BAYSWATER council’s domain has been ranked the worst in the nation for its paltry urban tree canopy.
Bayswater also took the un-coveted award for the greatest spread of pavement, roads, roof and carparks.
A new report “Where Will All the Trees Be?” ranked the areas with the highest “grey growth” (pavement etc) across 131 urban councils. It stated “the most significant increase was City of Bayswater (WA), up 6.9 per cent” since 2016, and 59.9 per cent is now hard grey surfaces.
Bayswater’s tree canopy and green cover is also the lowest ranked in the report, and though the study breaks regions down by local government area it’s not just the council to blame, with state government departments overseeing massive denuding in recent years, including airport-associated works and housing at Carter Wetlands.
When Bayswater councillors endorsed the current canopy targets back in 2014, 13.2 per cent of the suburb was leafy and they aimed to hit 20 per cent by 2025.
But the area’s gone backwards: Tree canopy now covers just 10.9 per cent of Bayswater.
The report was jointly written by RMIT university and the horticultural industry body Greener Spaces Better Places and it names Bayswater, Fremantle and Gosnells as places which will struggle to maintain their green cover.
The risk is based on the current low levels of greenery exacerbated by the lack of growth momentum.
Former Bayswater councillor Chris Cornish, who made inroads on getting the council to adopt more tree-friendly policies, says “the wetlands housing development is just one of many examples where state government departments are to blame for the dwindling tree canopy.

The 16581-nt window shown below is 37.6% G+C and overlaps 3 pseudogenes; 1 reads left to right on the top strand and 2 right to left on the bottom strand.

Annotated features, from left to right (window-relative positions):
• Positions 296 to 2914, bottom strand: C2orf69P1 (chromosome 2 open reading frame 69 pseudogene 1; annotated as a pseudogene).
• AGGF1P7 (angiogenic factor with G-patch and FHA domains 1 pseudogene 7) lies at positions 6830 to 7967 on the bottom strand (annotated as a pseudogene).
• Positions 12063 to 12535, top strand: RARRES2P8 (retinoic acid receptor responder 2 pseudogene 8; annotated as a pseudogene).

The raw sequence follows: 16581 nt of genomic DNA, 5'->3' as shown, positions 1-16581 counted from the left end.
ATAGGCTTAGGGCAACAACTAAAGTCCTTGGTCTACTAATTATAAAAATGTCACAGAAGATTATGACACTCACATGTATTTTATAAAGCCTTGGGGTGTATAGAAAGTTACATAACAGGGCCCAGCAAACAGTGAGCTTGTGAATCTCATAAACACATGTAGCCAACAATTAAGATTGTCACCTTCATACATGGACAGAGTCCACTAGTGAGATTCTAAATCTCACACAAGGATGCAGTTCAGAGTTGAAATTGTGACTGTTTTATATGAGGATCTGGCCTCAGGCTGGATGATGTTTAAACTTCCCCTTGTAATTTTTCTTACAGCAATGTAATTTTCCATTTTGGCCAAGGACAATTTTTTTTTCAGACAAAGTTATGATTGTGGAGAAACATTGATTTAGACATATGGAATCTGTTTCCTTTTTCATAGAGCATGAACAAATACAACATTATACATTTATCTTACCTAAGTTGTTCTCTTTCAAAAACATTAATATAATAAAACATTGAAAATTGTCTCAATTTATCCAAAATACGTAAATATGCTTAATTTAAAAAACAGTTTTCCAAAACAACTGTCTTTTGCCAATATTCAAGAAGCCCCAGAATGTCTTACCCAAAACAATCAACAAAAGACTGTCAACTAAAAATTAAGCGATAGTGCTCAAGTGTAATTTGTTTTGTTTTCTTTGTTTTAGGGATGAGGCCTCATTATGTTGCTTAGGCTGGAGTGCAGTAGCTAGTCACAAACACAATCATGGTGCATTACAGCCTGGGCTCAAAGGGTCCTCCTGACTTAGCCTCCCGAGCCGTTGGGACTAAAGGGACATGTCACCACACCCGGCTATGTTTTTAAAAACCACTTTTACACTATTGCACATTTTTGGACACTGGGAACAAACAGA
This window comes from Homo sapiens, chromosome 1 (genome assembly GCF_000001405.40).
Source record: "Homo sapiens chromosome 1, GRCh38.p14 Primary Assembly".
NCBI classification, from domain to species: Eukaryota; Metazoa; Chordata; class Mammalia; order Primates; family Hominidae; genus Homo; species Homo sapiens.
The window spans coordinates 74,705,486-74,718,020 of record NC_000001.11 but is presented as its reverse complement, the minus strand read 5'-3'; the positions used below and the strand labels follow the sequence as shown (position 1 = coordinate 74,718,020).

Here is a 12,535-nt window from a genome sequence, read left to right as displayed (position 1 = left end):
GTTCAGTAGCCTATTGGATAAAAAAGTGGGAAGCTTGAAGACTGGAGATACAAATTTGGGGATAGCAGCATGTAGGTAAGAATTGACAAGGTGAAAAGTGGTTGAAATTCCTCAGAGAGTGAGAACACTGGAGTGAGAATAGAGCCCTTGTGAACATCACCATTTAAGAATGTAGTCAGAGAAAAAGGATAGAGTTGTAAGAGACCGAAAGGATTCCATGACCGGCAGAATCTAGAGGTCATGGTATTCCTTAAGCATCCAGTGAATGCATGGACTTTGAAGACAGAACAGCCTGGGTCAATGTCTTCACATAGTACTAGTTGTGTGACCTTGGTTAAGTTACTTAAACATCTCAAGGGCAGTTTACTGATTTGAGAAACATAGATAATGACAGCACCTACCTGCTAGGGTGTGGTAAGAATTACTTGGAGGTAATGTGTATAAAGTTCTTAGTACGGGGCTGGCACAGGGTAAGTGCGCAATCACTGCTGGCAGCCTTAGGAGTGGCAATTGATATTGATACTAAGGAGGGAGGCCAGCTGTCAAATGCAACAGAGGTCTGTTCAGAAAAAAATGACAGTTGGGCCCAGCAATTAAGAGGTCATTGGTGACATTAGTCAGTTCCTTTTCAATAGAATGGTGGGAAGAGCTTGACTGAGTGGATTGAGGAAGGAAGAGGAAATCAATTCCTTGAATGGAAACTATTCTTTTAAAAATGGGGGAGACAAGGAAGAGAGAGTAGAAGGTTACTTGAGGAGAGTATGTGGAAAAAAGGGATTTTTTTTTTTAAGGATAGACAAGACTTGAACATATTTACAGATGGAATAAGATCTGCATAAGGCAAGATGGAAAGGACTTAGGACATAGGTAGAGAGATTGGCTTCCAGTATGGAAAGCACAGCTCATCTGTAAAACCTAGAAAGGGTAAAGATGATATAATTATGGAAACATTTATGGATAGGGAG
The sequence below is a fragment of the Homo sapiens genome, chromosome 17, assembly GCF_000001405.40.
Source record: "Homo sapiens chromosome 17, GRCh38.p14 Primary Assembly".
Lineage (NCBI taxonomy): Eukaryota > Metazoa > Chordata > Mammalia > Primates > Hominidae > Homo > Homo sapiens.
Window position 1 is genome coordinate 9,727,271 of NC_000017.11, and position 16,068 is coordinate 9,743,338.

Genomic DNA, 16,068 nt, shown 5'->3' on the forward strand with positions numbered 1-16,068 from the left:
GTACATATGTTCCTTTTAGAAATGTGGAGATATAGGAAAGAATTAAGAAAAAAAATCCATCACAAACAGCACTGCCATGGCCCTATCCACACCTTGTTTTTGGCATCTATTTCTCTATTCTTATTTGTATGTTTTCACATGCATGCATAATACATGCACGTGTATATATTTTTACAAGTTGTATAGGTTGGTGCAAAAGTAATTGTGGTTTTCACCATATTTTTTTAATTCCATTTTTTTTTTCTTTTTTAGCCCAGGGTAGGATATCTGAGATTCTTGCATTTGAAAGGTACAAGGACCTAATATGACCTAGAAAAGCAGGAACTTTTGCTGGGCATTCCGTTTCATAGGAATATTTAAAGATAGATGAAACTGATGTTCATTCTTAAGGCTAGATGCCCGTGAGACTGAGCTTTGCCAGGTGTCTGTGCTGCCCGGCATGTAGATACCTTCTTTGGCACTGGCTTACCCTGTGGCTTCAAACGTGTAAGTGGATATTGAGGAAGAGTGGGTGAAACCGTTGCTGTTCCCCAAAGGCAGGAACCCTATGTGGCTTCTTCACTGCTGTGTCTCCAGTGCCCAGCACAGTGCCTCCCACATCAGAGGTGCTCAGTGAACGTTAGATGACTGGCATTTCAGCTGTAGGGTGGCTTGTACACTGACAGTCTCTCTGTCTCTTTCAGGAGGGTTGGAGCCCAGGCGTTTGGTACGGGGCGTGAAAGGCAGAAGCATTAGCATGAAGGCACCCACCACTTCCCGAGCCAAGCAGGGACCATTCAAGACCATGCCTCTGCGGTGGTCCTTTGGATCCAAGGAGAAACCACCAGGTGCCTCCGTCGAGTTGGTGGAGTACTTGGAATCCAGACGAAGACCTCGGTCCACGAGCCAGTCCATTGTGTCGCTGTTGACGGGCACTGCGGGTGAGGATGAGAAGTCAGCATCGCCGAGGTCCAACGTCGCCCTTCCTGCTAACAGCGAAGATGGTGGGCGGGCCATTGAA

“The state government are laggards when it comes to tree management and this is illustrated in many Development Assessment Panel and State Administrative Tribunal decisions.”
He cites an October 2019 DAP decision on a Collier Road petrol station that saw verge trees ranging from 40 to 100 years old cut down, “which was not only contrary to established City of Bayswater policies but is essentially gifting public assets, which DAP don’t own, over to a private developer.”
Greg Smith from Bayswater Urban Tree Network, proposes two options for fixing the tree-felling epidemic: “The WAPC have got to define cutting down trees as ‘development’,” requiring approval, “or the local authority has got to adopt within their scheme a significant tree register [listing] every tree three metres and above”.
He says the withering of the canopy “is not happening by accident, it’s happening by deliberate policy.
“When you have a town planning system that doesn’t recognise trees, in a legal sense, and at the same time you’re promoting infill, then what other result can you expect?
By DAVID BELL